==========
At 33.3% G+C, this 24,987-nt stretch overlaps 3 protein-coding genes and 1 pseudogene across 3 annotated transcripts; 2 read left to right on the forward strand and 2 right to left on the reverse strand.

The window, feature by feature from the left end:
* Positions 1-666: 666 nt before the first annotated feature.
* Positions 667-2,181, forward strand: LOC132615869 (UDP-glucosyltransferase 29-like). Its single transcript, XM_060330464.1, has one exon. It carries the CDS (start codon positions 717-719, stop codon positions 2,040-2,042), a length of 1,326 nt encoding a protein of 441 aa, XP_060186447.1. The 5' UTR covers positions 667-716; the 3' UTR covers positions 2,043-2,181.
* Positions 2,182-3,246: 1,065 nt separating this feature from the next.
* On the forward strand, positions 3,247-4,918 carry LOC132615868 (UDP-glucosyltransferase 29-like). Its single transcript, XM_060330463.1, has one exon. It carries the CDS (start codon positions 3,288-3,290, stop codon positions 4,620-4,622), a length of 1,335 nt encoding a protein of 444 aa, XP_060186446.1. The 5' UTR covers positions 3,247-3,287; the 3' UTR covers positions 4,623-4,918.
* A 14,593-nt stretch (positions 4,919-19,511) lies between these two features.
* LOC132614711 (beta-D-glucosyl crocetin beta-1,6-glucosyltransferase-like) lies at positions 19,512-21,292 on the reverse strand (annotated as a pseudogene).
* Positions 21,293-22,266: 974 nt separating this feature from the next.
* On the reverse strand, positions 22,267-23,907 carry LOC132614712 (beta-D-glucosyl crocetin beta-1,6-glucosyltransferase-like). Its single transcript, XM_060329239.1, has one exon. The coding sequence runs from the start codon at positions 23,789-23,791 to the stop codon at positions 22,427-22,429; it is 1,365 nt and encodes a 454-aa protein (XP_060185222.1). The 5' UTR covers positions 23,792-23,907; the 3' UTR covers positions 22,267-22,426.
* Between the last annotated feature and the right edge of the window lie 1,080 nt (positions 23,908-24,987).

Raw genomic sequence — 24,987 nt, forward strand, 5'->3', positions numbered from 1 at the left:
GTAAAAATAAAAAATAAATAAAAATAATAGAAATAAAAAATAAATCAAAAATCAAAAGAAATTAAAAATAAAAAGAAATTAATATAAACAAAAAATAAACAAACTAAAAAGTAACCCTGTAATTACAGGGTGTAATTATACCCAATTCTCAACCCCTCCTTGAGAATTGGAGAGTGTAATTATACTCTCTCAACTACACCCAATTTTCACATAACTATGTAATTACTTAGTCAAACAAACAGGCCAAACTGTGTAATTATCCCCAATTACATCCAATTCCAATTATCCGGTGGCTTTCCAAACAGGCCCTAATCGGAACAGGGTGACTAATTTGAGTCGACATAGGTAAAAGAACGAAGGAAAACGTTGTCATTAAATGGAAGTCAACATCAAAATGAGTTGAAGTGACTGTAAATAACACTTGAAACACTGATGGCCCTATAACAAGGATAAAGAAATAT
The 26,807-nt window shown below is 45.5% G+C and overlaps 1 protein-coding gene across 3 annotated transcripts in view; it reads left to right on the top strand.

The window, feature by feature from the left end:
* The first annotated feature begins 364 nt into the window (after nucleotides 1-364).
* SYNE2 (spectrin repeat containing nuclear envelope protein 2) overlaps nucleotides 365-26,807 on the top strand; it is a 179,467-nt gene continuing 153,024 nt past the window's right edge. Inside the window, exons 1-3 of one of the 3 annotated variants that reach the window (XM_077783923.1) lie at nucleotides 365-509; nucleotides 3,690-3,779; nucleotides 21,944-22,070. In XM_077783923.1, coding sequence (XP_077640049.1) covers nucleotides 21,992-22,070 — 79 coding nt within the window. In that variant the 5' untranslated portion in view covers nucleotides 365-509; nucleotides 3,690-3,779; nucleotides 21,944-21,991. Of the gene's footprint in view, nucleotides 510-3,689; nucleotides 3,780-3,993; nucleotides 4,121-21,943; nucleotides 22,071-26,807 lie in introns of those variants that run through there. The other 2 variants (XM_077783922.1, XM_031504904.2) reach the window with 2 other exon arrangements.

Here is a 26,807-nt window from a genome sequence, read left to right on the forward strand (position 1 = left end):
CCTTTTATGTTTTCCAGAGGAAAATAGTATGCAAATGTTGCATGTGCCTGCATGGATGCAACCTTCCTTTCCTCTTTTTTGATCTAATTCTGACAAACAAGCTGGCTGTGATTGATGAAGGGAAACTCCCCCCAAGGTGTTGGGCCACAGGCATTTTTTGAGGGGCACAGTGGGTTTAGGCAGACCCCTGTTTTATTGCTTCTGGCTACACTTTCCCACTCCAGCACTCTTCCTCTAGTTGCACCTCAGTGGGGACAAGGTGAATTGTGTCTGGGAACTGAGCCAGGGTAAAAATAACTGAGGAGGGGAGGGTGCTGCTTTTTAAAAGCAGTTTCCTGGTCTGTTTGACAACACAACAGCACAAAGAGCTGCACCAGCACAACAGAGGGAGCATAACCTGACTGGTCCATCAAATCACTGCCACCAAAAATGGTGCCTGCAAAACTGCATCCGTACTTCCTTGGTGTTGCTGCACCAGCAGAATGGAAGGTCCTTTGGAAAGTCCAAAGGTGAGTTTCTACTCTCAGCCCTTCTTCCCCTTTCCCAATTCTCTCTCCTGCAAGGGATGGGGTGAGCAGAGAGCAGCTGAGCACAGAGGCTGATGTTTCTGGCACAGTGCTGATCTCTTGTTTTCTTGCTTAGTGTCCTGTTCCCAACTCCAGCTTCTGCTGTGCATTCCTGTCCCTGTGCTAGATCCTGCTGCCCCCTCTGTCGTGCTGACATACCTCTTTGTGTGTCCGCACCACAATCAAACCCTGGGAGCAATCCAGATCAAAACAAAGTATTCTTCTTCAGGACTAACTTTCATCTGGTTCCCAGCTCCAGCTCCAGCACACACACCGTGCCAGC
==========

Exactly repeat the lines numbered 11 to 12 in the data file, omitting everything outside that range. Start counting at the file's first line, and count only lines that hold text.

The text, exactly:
* Between the last annotated feature and the right edge of the window lie 1,080 nt (positions 23,908-24,987).

Raw genomic sequence — 24,987 nt, forward strand, 5'->3', positions numbered from 1 at the left: